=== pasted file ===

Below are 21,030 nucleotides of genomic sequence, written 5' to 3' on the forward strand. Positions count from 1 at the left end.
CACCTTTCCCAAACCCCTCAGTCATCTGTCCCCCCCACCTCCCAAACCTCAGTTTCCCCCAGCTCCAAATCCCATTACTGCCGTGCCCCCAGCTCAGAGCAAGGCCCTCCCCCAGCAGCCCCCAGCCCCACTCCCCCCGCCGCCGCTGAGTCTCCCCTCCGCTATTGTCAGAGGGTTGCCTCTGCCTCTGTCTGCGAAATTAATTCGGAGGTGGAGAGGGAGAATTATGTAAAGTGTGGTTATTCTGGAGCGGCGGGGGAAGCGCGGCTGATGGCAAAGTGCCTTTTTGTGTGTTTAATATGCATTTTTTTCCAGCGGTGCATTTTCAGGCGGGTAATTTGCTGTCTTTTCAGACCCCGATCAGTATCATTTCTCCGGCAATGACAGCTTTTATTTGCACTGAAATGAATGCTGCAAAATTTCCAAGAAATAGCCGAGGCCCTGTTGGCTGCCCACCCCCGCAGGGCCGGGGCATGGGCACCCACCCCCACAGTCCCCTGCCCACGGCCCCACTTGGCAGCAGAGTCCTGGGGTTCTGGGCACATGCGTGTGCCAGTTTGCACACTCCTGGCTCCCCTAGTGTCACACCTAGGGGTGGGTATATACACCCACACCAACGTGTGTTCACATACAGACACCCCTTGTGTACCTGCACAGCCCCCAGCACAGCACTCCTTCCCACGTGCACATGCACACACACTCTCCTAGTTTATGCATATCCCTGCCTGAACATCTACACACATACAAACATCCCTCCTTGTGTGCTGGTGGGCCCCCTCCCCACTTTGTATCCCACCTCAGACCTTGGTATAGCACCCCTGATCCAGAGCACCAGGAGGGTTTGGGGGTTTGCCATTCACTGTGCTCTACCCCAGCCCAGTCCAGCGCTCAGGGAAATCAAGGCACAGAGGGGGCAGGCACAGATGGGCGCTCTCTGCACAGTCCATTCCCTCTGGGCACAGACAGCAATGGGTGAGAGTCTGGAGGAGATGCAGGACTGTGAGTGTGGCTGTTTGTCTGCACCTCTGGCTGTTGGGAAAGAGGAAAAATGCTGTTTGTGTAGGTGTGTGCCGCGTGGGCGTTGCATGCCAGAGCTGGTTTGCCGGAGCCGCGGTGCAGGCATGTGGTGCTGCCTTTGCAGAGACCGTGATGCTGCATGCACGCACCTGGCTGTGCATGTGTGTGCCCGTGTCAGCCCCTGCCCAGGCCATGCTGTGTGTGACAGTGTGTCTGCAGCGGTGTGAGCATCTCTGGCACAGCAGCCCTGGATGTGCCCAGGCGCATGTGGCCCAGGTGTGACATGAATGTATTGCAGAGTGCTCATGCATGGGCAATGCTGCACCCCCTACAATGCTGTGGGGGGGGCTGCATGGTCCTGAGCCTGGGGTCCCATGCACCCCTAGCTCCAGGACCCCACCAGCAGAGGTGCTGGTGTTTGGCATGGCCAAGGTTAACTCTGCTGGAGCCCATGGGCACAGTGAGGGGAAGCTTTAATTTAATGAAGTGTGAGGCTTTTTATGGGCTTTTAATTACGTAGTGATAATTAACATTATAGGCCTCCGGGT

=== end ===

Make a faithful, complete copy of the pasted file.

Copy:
Below are 21,030 nucleotides of genomic sequence, written 5' to 3' on the forward strand. Positions count from 1 at the left end.
CACCTTTCCCAAACCCCTCAGTCATCTGTCCCCCCCACCTCCCAAACCTCAGTTTCCCCCAGCTCCAAATCCCATTACTGCCGTGCCCCCAGCTCAGAGCAAGGCCCTCCCCCAGCAGCCCCCAGCCCCACTCCCCCCGCCGCCGCTGAGTCTCCCCTCCGCTATTGTCAGAGGGTTGCCTCTGCCTCTGTCTGCGAAATTAATTCGGAGGTGGAGAGGGAGAATTATGTAAAGTGTGGTTATTCTGGAGCGGCGGGGGAAGCGCGGCTGATGGCAAAGTGCCTTTTTGTGTGTTTAATATGCATTTTTTTCCAGCGGTGCATTTTCAGGCGGGTAATTTGCTGTCTTTTCAGACCCCGATCAGTATCATTTCTCCGGCAATGACAGCTTTTATTTGCACTGAAATGAATGCTGCAAAATTTCCAAGAAATAGCCGAGGCCCTGTTGGCTGCCCACCCCCGCAGGGCCGGGGCATGGGCACCCACCCCCACAGTCCCCTGCCCACGGCCCCACTTGGCAGCAGAGTCCTGGGGTTCTGGGCACATGCGTGTGCCAGTTTGCACACTCCTGGCTCCCCTAGTGTCACACCTAGGGGTGGGTATATACACCCACACCAACGTGTGTTCACATACAGACACCCCTTGTGTACCTGCACAGCCCCCAGCACAGCACTCCTTCCCACGTGCACATGCACACACACTCTCCTAGTTTATGCATATCCCTGCCTGAACATCTACACACATACAAACATCCCTCCTTGTGTGCTGGTGGGCCCCCTCCCCACTTTGTATCCCACCTCAGACCTTGGTATAGCACCCCTGATCCAGAGCACCAGGAGGGTTTGGGGGTTTGCCATTCACTGTGCTCTACCCCAGCCCAGTCCAGCGCTCAGGGAAATCAAGGCACAGAGGGGGCAGGCACAGATGGGCGCTCTCTGCACAGTCCATTCCCTCTGGGCACAGACAGCAATGGGTGAGAGTCTGGAGGAGATGCAGGACTGTGAGTGTGGCTGTTTGTCTGCACCTCTGGCTGTTGGGAAAGAGGAAAAATGCTGTTTGTGTAGGTGTGTGCCGCGTGGGCGTTGCATGCCAGAGCTGGTTTGCCGGAGCCGCGGTGCAGGCATGTGGTGCTGCCTTTGCAGAGACCGTGATGCTGCATGCACGCACCTGGCTGTGCATGTGTGTGCCCGTGTCAGCCCCTGCCCAGGCCATGCTGTGTGTGACAGTGTGTCTGCAGCGGTGTGAGCATCTCTGGCACAGCAGCCCTGGATGTGCCCAGGCGCATGTGGCCCAGGTGTGACATGAATGTATTGCAGAGTGCTCATGCATGGGCAATGCTGCACCCCCTACAATGCTGTGGGGGGGGCTGCATGGTCCTGAGCCTGGGGTCCCATGCACCCCTAGCTCCAGGACCCCACCAGCAGAGGTGCTGGTGTTTGGCATGGCCAAGGTTAACTCTGCTGGAGCCCATGGGCACAGTGAGGGGAAGCTTTAATTTAATGAAGTGTGAGGCTTTTTATGGGCTTTTAATTACGTAGTGATAATTAACATTATAGGCCTCCGGGT